What's the Clinton campaign's policy on small business? If a report published Sunday on Politico.com is any indication, it's to stiff them.
No, we're not talking about position papers on bills in Congress; we're talking about bills owed the campaign's many vendors in this long and expensive primary season. Politico interviewed people at two event production companies in Ohio that the Clinton campaign still owes more than $25,000. "Her campaign, say representatives of the two companies, has stopped returning phone calls and e-mails seeking payment of outstanding invoices," writes Politico's Kenneth Vogel. "One even got no response from a certified letter." The two sources both voted for Clinton in the primary, but told Vogel they regret that now. "I feel insulted by the way that the campaign treated this company and treated us personally," said an employee of the Youngstown firm Forty Two. (Forty Two also did business with the Obama campaign, which, Vogel writes, "has paid its bills promptly.")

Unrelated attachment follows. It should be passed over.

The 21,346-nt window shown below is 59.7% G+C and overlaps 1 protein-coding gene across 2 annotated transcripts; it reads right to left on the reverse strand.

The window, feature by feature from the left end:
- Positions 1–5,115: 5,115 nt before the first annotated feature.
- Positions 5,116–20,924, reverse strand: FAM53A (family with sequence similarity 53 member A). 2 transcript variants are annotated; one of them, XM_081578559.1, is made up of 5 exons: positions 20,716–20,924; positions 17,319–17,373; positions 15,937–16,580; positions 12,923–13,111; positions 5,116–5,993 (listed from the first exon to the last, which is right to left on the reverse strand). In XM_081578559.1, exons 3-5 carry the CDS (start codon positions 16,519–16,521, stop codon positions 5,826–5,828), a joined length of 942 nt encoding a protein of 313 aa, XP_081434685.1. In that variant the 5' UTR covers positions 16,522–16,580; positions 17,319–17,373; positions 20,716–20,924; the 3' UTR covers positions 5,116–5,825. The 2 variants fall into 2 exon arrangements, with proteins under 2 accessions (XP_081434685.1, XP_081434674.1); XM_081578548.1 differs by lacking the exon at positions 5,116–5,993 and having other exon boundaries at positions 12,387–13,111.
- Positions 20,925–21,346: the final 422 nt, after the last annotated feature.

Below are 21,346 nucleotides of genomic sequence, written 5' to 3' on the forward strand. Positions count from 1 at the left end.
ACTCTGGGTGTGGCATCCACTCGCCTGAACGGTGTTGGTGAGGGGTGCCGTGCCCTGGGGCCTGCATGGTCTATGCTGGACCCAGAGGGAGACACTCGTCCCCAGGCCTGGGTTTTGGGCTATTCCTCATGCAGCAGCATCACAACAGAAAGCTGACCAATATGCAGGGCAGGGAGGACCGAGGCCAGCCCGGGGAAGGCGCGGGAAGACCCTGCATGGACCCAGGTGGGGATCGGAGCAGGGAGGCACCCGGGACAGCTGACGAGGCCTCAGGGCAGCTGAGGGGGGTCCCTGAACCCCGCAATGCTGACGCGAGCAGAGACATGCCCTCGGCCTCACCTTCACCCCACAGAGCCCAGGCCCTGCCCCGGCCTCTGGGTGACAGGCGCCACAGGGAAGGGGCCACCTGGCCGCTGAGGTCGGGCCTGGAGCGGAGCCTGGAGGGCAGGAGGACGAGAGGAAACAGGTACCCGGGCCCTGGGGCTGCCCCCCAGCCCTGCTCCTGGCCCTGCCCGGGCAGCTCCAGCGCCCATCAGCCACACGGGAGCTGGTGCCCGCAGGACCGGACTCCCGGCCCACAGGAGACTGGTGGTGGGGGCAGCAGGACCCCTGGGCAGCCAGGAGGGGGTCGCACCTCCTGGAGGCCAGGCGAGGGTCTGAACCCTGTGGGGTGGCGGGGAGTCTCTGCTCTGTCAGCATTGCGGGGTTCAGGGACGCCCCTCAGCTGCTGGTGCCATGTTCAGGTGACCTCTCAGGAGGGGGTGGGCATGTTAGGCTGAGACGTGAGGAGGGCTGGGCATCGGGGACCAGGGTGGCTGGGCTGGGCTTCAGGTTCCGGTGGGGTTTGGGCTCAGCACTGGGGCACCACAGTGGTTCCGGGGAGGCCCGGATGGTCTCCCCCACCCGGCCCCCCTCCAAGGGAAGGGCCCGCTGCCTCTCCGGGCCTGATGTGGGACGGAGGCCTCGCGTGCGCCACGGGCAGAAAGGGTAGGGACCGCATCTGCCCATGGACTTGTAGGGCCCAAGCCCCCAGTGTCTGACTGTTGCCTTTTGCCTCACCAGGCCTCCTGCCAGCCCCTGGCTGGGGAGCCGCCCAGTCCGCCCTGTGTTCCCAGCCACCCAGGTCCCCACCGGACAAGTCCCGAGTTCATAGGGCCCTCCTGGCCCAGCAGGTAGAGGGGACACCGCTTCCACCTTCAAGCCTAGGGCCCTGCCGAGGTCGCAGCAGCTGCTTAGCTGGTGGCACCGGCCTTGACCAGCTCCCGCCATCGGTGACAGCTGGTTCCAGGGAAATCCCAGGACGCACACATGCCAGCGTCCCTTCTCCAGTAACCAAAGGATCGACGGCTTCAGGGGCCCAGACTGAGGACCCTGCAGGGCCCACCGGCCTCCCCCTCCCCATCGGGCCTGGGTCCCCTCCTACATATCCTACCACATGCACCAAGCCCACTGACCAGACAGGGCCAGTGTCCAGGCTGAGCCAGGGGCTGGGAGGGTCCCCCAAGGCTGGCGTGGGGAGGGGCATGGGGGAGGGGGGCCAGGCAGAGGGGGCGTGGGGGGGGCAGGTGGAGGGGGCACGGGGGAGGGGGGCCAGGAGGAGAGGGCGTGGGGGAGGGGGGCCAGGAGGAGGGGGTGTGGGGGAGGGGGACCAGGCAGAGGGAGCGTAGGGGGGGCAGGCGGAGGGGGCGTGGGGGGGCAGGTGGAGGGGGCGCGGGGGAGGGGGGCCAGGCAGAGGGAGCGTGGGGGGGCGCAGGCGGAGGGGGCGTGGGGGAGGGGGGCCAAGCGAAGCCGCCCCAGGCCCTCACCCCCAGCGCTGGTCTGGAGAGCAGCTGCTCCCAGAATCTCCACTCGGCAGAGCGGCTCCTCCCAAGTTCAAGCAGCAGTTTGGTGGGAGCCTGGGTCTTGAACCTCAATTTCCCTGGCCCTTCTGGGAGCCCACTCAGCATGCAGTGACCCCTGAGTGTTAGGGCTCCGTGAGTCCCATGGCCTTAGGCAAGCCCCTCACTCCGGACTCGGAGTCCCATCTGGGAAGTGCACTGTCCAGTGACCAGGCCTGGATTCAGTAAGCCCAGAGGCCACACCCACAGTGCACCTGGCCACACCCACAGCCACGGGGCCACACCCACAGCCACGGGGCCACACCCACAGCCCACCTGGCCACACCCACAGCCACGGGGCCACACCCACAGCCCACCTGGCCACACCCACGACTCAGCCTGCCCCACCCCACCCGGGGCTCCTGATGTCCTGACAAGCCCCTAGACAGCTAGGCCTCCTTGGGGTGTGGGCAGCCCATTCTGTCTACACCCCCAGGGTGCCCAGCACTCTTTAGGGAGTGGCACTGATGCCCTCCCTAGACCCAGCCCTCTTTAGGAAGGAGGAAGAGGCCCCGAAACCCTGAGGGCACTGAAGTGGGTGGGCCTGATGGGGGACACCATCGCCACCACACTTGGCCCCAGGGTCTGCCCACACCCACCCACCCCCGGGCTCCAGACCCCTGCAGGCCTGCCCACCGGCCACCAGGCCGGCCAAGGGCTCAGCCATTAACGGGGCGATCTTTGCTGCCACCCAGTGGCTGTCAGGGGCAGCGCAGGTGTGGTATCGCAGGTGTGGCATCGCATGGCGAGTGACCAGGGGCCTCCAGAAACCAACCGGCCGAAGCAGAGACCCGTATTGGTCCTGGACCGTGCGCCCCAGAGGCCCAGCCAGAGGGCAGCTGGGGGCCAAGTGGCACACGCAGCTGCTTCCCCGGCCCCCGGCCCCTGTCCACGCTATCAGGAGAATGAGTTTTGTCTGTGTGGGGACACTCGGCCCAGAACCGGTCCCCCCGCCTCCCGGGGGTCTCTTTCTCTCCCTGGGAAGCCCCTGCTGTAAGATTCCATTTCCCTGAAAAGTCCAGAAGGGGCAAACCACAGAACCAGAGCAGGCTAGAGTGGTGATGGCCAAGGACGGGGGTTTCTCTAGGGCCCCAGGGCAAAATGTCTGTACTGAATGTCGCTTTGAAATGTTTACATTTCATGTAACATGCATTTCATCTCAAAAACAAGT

These small firms can take some comfort in the fact that they're not alone. The story describes a "slew" of debts to schools, nonprofits, high-powered campaign consultants -- and, according to another Politico article, to the insurer that's providing health coverage for campaign staff. (America's health care crisis is suddenly real to them!) The Clinton campaign earlier told Politico, "The campaign pays its bills regularly and in the normal course of business, and pays all of its bills."